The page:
Familiar with

How to use "familiar with" correctly

This is an entry on my list of Common Errors in English Usage. Visit the main page for direct links to additional entries.

Remember that the proper idiom for most instances of the adjective familiar is “familiar with [something]”; do not use to or any other preposition:

familiar to the artist’s work
familiar with the artist’s work
a chance to familiarize myself with the artist’s work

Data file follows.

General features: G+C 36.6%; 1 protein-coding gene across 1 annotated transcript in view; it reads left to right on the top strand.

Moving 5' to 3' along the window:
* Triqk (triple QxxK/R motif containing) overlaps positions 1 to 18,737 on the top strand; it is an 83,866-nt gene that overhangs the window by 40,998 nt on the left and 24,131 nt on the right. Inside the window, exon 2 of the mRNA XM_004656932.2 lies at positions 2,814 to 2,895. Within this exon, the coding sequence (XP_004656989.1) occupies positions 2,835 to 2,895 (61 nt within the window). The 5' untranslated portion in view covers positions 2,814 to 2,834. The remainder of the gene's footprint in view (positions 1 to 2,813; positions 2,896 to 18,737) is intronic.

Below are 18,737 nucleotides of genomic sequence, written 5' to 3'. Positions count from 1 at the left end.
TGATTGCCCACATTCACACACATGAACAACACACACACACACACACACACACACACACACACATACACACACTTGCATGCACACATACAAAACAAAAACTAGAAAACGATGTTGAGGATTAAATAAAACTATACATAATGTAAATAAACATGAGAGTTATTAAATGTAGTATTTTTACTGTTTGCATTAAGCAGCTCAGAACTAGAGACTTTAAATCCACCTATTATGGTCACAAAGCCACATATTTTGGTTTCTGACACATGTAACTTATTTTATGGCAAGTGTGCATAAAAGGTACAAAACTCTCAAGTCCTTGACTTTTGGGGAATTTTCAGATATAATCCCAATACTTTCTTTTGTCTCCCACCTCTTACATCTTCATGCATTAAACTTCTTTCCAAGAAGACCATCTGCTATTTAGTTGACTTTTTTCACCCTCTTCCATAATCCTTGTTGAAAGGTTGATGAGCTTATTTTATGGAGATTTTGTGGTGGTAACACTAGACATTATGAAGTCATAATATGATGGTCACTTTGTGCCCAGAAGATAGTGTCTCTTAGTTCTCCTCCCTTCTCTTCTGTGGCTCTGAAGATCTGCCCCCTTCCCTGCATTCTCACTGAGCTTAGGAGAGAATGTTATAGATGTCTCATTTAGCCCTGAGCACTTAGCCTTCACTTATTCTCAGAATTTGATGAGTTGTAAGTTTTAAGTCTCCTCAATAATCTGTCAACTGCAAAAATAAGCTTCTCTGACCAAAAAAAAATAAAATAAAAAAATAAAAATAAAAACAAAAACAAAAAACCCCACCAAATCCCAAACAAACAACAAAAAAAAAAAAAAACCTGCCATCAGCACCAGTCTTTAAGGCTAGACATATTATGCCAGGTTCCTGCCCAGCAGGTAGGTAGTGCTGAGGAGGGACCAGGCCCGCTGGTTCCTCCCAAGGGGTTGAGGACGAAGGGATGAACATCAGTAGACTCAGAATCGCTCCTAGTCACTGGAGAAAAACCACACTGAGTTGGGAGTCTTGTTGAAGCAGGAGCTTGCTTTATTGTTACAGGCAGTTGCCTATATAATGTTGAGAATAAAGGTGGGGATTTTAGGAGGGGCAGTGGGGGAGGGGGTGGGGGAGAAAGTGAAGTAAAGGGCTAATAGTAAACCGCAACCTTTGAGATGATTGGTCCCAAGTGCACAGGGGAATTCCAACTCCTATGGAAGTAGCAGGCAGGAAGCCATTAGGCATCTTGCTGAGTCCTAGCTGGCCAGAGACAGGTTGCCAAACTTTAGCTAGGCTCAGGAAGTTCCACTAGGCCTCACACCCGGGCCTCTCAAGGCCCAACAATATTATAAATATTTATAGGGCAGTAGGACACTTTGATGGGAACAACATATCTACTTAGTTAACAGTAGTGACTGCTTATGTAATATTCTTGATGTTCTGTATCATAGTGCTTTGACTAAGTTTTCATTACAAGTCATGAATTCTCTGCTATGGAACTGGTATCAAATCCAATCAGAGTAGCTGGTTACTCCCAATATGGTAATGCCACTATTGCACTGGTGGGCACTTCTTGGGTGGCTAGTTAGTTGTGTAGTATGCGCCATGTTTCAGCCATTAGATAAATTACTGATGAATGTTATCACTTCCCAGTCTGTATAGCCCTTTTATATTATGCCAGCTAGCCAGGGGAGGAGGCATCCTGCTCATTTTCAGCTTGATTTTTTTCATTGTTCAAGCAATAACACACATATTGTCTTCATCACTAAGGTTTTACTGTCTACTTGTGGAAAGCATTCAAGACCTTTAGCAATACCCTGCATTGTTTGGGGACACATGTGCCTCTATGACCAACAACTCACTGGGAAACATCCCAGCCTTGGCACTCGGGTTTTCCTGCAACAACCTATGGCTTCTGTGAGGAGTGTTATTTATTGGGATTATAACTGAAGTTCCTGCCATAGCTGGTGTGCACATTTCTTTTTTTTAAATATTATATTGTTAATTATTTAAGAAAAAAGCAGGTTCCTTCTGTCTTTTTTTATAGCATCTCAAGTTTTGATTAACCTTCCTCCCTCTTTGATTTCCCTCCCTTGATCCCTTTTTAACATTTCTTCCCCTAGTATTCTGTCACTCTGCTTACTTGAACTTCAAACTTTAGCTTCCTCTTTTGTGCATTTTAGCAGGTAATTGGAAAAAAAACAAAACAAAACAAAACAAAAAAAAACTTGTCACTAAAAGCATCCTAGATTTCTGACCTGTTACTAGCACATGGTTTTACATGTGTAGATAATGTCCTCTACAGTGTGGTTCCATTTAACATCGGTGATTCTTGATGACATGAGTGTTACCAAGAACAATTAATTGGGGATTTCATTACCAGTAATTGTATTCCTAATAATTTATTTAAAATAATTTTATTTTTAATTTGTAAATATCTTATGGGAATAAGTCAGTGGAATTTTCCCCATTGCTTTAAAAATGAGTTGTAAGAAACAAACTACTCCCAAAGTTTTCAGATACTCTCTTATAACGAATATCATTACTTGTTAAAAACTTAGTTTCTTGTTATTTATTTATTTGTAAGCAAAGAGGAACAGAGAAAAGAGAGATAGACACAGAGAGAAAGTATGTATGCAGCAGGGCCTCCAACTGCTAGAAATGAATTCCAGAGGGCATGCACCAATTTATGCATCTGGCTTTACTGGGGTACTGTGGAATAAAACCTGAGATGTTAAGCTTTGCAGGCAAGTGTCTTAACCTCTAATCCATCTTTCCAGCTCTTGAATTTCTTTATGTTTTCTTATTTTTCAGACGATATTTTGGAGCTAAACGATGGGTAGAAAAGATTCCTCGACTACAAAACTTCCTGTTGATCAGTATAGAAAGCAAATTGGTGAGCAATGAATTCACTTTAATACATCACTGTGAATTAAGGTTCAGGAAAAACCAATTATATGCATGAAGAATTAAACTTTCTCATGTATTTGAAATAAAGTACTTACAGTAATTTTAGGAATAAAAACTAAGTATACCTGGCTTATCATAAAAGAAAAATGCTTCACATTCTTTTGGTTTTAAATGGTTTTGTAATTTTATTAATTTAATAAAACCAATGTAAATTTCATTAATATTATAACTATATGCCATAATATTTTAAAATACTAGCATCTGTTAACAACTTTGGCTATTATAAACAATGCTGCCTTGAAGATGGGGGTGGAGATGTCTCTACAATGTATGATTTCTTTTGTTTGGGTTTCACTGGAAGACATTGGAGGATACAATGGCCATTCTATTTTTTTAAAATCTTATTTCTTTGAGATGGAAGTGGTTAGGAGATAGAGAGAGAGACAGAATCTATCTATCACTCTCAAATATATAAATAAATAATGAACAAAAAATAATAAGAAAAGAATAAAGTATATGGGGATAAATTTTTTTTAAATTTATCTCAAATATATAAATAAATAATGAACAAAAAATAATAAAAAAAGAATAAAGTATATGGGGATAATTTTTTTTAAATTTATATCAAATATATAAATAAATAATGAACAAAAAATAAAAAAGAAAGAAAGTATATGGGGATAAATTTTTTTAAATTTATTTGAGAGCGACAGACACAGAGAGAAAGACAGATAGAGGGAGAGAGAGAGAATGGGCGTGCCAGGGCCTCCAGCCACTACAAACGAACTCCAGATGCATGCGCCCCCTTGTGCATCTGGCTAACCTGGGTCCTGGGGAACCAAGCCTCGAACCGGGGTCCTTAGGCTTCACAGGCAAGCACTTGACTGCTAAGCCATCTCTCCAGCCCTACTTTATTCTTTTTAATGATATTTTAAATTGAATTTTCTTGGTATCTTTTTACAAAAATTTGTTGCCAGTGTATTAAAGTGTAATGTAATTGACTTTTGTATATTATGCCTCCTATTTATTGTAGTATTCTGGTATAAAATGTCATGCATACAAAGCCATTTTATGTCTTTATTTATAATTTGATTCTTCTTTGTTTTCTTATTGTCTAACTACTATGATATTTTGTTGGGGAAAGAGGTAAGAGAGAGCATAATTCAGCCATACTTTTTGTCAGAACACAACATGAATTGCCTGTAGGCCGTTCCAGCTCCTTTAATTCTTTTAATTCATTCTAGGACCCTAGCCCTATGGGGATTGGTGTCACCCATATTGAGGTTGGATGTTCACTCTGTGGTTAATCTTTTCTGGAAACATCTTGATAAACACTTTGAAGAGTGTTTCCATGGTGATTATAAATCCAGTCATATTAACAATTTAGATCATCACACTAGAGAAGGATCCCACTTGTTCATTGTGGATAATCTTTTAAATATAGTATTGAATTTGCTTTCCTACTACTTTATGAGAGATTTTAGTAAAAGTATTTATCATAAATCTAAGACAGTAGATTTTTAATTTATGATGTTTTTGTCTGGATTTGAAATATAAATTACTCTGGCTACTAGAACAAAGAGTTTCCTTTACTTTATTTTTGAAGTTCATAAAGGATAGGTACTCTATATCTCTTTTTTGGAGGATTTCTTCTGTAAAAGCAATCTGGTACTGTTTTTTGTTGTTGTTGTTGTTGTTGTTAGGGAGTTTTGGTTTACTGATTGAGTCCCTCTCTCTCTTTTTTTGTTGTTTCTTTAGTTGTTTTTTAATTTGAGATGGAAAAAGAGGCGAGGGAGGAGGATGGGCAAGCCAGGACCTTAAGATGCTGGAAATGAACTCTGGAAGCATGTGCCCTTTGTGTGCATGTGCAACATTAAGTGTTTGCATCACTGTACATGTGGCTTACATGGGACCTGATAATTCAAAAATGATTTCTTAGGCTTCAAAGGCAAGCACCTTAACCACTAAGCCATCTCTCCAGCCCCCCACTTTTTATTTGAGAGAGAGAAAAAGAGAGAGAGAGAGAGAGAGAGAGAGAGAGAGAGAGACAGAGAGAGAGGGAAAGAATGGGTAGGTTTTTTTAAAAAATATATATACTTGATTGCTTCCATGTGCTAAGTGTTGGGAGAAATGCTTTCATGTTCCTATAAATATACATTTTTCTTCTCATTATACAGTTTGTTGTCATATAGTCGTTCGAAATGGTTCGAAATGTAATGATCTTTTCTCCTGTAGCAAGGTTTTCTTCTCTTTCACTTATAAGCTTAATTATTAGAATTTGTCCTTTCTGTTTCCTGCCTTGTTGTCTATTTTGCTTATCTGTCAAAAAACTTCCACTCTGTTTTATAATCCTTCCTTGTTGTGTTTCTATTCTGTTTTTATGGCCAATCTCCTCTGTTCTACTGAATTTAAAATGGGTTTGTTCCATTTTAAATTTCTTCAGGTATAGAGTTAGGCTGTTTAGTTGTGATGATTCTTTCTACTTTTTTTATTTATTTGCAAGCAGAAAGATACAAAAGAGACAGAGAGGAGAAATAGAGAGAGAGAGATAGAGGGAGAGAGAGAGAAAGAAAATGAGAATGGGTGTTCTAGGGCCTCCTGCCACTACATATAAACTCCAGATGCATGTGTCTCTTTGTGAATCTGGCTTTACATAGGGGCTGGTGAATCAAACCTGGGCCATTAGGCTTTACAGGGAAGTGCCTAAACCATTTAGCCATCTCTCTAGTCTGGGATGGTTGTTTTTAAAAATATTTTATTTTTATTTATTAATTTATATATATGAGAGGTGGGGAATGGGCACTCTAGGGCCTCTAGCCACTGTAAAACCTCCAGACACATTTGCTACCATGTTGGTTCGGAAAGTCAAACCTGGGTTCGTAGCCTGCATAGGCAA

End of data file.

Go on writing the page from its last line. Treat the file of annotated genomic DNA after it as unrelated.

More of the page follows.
However, when you’re referring to someone’s perceptions, with a person (usually oneself) as the object of the preposition, use to instead:

the artist’s work seems familiar to me
OR the artist’s work seems familiar (without the prepositional phrase)

Related Resources

Common Errors in English Usage: Errors in diction and idiom commonly made by native speakers of English

List of Common Errors in English Usage (PDF): Printable version of the complete list

Common Grammar Errors: A list of common errors in grammar (topics like subject-verb agreement and parallelism) as distinct from usage

List of Common Errors in English Usage: PDF version

© 2006, 2008, and 2019 C. Brantley Collins, Jr.